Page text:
Caution flashed across Kurdak’s face. Fighting seemed like a dangerous affair, but Leguna would have it far worse mingling with the empire’s elite.
He was really worried Leguna would get into some kind of trouble because of him. So he tried his best not to tell anyone about their connection. Even when he did reveal it, he made sure to spill only the bare minimum.
So why was Manhattan bringing it up? Did something happen?
The general saw the change in Kurdak’s expression and smiled.
“You’re anxious, huh? Seems you’re quite close.”
“Why do you bring him up, General?” Kurdak asked quietly.
“I have a small favor to ask you--“ Manhattan tapped Kurdak’s shoulder. “You’ve been in recovery for a while now, so how up to date are you on our situation?”
“The empire has broken through the enemy lines and forced them away from Seatide. The city is still holding out, last I heard, though,” Kurdak answered.
“What do you think about it?”
“Seatide is held by less than ten thousand men. And with how things have been going lately, their morale can’t be high. On top of that the city hasn’t been occupied that long, so the people should still be loyal to us and ready to rise up the moment we push on the walls. Their only advantage right now is the city walls, and we have ways of dealing with that,” Kurdak said carefully.
“On point as I’d expect. But sometimes terrain alone is enough.”
“The magic cannons?” Kurdak asked.
News had trickled to him down the grapevine about the general’s probes being driven back unceremoniously by a barrage of cannon fire.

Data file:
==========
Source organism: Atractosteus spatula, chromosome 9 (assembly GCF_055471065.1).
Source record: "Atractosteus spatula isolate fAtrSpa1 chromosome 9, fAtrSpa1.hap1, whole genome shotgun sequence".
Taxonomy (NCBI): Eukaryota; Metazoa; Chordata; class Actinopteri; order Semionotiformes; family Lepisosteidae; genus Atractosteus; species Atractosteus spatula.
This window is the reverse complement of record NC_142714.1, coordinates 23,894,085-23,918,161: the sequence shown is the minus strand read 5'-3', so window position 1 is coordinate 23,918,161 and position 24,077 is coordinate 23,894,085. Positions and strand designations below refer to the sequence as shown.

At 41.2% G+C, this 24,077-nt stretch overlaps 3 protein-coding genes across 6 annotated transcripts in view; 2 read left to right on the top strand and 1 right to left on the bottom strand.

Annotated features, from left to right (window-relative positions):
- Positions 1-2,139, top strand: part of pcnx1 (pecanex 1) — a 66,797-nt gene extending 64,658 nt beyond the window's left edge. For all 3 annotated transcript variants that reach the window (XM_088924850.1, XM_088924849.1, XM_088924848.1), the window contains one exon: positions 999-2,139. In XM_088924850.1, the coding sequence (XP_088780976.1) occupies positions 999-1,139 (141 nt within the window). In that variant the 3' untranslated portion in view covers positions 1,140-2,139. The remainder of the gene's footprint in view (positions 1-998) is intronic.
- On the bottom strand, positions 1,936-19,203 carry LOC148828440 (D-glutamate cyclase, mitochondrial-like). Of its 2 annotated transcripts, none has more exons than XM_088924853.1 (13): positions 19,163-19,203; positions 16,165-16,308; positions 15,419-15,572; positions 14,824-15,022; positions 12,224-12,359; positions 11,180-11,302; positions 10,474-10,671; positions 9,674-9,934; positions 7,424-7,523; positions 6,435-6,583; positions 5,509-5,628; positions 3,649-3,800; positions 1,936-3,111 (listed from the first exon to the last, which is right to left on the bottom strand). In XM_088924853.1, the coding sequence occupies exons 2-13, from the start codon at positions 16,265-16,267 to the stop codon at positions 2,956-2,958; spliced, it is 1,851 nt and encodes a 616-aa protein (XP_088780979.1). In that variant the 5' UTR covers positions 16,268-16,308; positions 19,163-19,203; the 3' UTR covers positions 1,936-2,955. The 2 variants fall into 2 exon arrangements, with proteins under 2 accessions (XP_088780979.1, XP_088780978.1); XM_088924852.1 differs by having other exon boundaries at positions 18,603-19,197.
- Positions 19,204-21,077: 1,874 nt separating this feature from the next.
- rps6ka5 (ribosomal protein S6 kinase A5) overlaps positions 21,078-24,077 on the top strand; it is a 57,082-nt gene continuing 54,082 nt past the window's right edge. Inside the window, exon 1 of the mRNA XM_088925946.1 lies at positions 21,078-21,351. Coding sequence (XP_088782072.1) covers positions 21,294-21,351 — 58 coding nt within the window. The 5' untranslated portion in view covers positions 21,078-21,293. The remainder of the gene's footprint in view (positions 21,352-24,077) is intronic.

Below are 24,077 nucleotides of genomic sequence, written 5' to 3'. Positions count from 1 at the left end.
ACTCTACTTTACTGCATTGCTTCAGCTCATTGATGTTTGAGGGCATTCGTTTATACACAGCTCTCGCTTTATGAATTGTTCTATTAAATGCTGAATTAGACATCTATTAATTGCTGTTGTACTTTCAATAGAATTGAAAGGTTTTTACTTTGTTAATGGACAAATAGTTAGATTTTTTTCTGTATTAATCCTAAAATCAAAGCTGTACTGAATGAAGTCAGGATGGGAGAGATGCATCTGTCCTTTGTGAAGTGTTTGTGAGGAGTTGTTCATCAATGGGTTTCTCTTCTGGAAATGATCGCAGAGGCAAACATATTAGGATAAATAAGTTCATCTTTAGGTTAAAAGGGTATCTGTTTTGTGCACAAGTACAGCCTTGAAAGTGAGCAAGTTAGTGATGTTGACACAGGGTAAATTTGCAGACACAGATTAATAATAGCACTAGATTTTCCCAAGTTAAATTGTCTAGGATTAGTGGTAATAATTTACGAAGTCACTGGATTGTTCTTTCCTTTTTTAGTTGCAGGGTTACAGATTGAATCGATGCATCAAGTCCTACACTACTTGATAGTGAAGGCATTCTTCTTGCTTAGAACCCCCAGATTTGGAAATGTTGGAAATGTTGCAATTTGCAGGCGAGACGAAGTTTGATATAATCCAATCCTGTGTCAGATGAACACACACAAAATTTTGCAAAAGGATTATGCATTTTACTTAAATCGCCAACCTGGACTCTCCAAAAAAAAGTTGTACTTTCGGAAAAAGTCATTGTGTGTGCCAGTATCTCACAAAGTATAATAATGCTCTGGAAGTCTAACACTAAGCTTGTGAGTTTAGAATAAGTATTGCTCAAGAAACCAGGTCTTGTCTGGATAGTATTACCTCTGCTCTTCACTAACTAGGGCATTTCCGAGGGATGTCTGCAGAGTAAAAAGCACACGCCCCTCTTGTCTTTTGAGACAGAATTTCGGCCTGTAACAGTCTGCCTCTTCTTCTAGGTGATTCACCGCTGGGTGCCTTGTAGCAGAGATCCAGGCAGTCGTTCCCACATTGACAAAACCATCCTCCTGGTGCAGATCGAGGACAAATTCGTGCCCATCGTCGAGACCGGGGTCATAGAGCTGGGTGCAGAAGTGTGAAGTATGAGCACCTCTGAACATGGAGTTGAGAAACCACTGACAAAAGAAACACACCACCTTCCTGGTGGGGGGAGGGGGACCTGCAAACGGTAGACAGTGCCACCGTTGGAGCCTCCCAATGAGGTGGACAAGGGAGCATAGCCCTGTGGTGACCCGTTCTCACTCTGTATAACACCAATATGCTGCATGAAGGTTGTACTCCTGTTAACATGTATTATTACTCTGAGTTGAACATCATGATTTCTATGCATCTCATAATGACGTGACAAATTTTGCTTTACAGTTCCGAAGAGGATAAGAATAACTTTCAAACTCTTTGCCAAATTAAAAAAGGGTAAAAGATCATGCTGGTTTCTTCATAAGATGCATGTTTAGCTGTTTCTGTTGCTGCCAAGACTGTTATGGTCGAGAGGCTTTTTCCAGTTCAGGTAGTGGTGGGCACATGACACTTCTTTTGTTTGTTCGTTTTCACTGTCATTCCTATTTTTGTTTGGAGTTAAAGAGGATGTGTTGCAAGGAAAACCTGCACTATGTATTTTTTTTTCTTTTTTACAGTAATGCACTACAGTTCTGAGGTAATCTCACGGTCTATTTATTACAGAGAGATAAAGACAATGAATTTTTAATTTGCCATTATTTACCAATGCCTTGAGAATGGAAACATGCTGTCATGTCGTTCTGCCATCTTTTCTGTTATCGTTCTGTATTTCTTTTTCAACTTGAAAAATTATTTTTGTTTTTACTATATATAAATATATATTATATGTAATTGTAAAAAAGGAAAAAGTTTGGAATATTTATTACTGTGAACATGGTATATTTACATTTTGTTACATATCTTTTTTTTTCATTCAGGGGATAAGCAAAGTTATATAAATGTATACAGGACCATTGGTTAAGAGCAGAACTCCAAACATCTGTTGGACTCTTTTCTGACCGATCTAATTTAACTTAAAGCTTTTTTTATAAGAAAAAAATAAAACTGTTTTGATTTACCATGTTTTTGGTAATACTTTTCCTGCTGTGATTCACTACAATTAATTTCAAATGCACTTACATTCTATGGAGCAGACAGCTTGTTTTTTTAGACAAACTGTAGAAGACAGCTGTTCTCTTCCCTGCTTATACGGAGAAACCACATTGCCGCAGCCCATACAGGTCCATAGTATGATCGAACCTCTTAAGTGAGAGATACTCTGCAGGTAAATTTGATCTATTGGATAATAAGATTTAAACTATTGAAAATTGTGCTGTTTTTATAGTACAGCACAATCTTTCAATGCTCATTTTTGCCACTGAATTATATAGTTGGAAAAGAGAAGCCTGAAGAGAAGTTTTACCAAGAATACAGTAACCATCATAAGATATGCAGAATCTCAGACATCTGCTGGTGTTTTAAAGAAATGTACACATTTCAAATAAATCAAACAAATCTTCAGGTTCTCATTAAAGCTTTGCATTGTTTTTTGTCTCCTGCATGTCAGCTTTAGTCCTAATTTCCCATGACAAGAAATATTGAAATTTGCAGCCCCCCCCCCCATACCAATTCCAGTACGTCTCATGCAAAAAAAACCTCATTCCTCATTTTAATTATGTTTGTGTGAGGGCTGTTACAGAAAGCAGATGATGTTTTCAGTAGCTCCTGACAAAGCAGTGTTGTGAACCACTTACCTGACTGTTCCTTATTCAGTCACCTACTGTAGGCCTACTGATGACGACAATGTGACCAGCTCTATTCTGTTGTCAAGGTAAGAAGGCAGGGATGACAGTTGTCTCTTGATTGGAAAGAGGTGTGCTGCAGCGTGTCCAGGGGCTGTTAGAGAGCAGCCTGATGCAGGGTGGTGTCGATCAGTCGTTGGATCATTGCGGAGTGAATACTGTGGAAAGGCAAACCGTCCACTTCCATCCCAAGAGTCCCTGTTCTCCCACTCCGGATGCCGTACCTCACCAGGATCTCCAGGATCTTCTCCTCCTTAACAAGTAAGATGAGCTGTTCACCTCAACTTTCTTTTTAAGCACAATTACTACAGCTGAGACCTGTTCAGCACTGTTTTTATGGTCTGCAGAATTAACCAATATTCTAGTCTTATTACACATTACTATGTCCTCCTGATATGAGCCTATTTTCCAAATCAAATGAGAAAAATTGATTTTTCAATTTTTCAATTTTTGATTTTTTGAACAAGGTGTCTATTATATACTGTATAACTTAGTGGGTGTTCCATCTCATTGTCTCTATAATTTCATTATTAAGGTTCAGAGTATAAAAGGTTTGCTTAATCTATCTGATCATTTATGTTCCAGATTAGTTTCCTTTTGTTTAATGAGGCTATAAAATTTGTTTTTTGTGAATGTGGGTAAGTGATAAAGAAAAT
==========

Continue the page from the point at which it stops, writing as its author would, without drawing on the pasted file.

Magic cannons, as their name suggested, were large cannons powered by magic. In the world without firearms, the magic cannon alone was a weapon that was leaps and bounds ahead of its time.
While they were large and heavy, they had impeccable destructive power. As if the crimsonflame fiend’s fireballs weren’t horrifying enough, the cannons fired enhanced versions with double the destructive power.
A single shot could take out thirty warriors easily and fifty cannons were mounted on the walls. If a wall on each side had ten cannons, and each shot took out 20 warriors on average, each side could take out 200. It would only take ten volleys for Kurdak’s brigade to be completely wiped out.
Manhattan didn’t dare to mount a full scale attack against those things.
While somebody had suggested he wait for the cannons ran out of power, they would only lose power from firing, and each crystal had 20 shots’ charge in it. Heaven only knew how many crystals they had in the city.
Not to mention the defenders had several dozen magi in the city, each of which could recharge at least a crystal a day. Unless he destroyed the cannons, they were not going to fall silent anytime soon.
The weapons were nearly useless for field battles, since they were so heavy and difficult to transport that unless an army was content with never being able to keep up with a retreating enemy, or taking months to make a journey that would otherwise take just a week or two, the cannons would never even get to the battlefield before the war was over.
That said, once they were in position, they were deadly. Mobility generally wasn’t an issue when defending a position, especially not a fortified position like Seatide, so this was the perfect situation in which to use the cannons.
“Yes, cannons.” Manhattan said, his brows furrowing, “I’m not willing to send my men to their deaths against those things, and even if I were, there’s no chance we can take the city as long as those cannons can still fire.”
“You could always just starve them out,” Kurdak suggested.
They might be able to operate their magic cannons indefinitely, but unlike cannons, people lost energy by just living, and needed food and water to replenish their energy supply or die. They had 60 thousand men in the city’s immediate vicinity, and now they were entrenched, they were not easily going to lose their ground, so they could just sit and wait for the enemy to run out of food and water.